U.S. Pat. No. 4,039,983 in the names of Claude Terracol et al. discloses a high speed circuit interrupter having both main contacts and arcing contacts. The main contacts employ a bridging contact for operation and the arcing contacts utilize electromagnetic forces to hold the arcing contacts closed for a short period of time after separation of the bridging contact from the main contact.
The purpose of the instant invention is to provide a high speed contact driver arrangement wherein a high current pulse is employed to electromagnetically repulse a pair of conductors serving as a contact carrier for a bridging contact arranged across a pair of contacts within a protected circuit for extremely fast circuit interruption upon command.SUMMARY OF THE INVENTION
The invention comprises a high speed contact driver consisting of a pair of parallel-spaced conductors each comprising an upper and lower link pivotally connected by means of pivot pins. A bridging contact arranged at the ends of the linked conductors is biased into good electrical contact relation with a pair of stationary contacts by means of a pair of tension springs. A pulse of current applied to the link conductors electromagnetically repels the conductors rotating their links about their pivots and rapidly lifting the bridging contact away from the stationary contacts.BRIEF DESCRIPTION OF THE DRAWINGS
FIG. 1 is a front view of the high speed contact driver according to the invention with the contacts in a closed condition;
FIG. 2 is a side sectional view of the contact driver of FIG. 1 depicted in the plane 2-2; and
FIG. 3 is a front view of the high speed contact driver of FIG. 1 with the contacts in an open condition.DESCRIPTION OF THE PREFERRED EMBODIMENT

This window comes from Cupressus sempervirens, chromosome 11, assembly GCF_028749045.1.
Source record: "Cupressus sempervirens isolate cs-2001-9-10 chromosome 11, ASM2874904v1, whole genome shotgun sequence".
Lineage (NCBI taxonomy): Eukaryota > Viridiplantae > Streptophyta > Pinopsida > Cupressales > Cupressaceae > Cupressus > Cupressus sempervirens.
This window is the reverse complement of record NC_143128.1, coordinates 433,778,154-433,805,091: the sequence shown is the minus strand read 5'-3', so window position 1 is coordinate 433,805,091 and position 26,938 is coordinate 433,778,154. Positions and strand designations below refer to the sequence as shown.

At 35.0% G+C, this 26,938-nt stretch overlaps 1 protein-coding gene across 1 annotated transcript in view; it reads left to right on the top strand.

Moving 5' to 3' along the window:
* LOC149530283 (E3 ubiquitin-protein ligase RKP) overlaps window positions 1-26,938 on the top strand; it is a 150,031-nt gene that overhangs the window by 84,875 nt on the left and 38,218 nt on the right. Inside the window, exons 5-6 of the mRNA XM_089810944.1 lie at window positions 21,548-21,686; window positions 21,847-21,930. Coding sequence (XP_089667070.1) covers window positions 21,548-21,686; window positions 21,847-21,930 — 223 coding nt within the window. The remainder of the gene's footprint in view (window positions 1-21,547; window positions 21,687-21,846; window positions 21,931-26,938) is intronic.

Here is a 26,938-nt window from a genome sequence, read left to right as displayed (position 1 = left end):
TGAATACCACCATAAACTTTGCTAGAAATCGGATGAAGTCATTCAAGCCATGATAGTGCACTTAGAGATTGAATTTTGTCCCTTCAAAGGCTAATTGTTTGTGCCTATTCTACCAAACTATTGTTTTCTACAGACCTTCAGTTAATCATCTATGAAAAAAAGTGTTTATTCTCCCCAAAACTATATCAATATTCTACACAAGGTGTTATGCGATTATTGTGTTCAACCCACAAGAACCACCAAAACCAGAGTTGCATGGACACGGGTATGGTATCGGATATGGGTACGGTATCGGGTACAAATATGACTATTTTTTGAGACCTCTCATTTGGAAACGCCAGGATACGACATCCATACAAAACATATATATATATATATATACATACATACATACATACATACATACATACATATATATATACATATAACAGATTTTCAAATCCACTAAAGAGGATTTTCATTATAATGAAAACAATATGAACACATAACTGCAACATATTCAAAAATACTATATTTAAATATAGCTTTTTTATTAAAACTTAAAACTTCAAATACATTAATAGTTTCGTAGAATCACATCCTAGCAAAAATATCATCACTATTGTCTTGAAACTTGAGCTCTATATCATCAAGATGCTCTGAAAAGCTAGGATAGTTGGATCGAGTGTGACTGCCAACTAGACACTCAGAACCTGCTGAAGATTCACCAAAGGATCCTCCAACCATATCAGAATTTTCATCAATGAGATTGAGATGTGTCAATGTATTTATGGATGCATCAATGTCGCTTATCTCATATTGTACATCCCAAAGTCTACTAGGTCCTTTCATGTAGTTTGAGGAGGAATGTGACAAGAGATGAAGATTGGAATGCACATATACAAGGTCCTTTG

The high speed contact driver of the invention is depicted at 10 in FIGS. 1 and 3 wherein a bridging contact 11 is arranged across a pair of fixed contacts 12, 13 formed on the sloped ends of a pair of bar conductors 14, 15. The bar conductors are attached to an insulated support 16 by means of a pair of bolts 17 as indicated. Suitable materials for the insulated support are "Noryl", which is a tradename of General Electric Company for a modified polyphenylene, and "Valox", a registered tradename of General Electric Company for polybutylene terepthalate. The bar conductors 14, 15 comprise tin-plated copper and the fixed contacts 12, 13 can comprise a silver-silver tungsten compound as generally employed for residential and industrial circuit interruption devices. To substantially increase the operating life of both the fixed and bridging contacts, the composition described in U.S. Pat. No. 4,607,148, entitled "Change Of State Contact Material For Electric Circuit Interrupters", can also be employed. When the high speed contact driver is contained within an inert gas or evacuated environment, such as described in U.S. patent application Ser. No. 770,931, filed Aug. 30, 1985 and entitled "Low Voltage Vacuum Circuit Interrupter", the materials for both the fixed and bridging contacts can comprise copper or aluminium. The sloped edges of the bar conductors 14, 15, for example, can comprise the fixed contacts without any silver material required. The bridging contact is attached to one end of a pair of lower links 18, 19 by means of pins 20 and the other ends of the lower links are pivotally attached by pins 23 to a pair of upper links 21, 22. The upper links 21, 22 are in turn pivotally connected with a pair of L-shaped conductors 24, 25 by means of pins 26 and are arranged such that the upper and lower links freely pivot about their pins. The L-shaped conductors are attached to the insulative support by means of bolts 27 to support the upper and lower links as well as to support a transformer 28. The secondary winding of the transformer consists of a crosspiece 30 which connects across the opposite ends of the L-shaped conductors and which is attached thereto by means of the same bolts 27. The primary winding 42 of the transformer is arranged around a torroidal core 43 and is electrically connected with a current source (not shown) by means of primary winding leads 29. A pair of tension springs 31, 32 are attached to the toggle pins 23 at one end and are attached to a pair of supports 38, 39 on opposite sides of the insulative support 16. The distance between bolts 17 and 27 is arranged such that the upper and lower links are slightly bowed away from each other in the vertical plane, as depicted in FIG. 1. This results in a force vector generated by the attached bridging contact 11 on the fixed contacts 12, 13, which is approximately ten times greater than the spring force exerted by springs 31, 32 on the upper and lower links in the horizontal plane, as viewed in FIG. 1. The electromagnetic repulsion force exerted between the upper and lower links, when a current pulse is applied to the transformer, is concentrated in the immediate vicinity of the upper and lower links by means of a pair of upper and lower pole pieces 33, 34. When such a current pulse is applied to the transformer, the upper and lower links are rapidly repulsed to the position indicated in FIG. 3, thereby rapidly driving the bridging contact to the open position, also shown in FIG. 3. The positioning of tension springs 31, 32 at the pivotal points of connection between the upper and lower links, allows the electromagnetic force to operate against a relatively small spring force provided by means of springs 31, 32, while the contact force exerted between the bridging and the fixed contacts is substantially higher. This arrangement improves over the earlier high speed contact driver described within referenced U.S. patent application Ser. No. 814,865 by eliminating the heavy contact spring and the cantilevered mass arrangement described therein.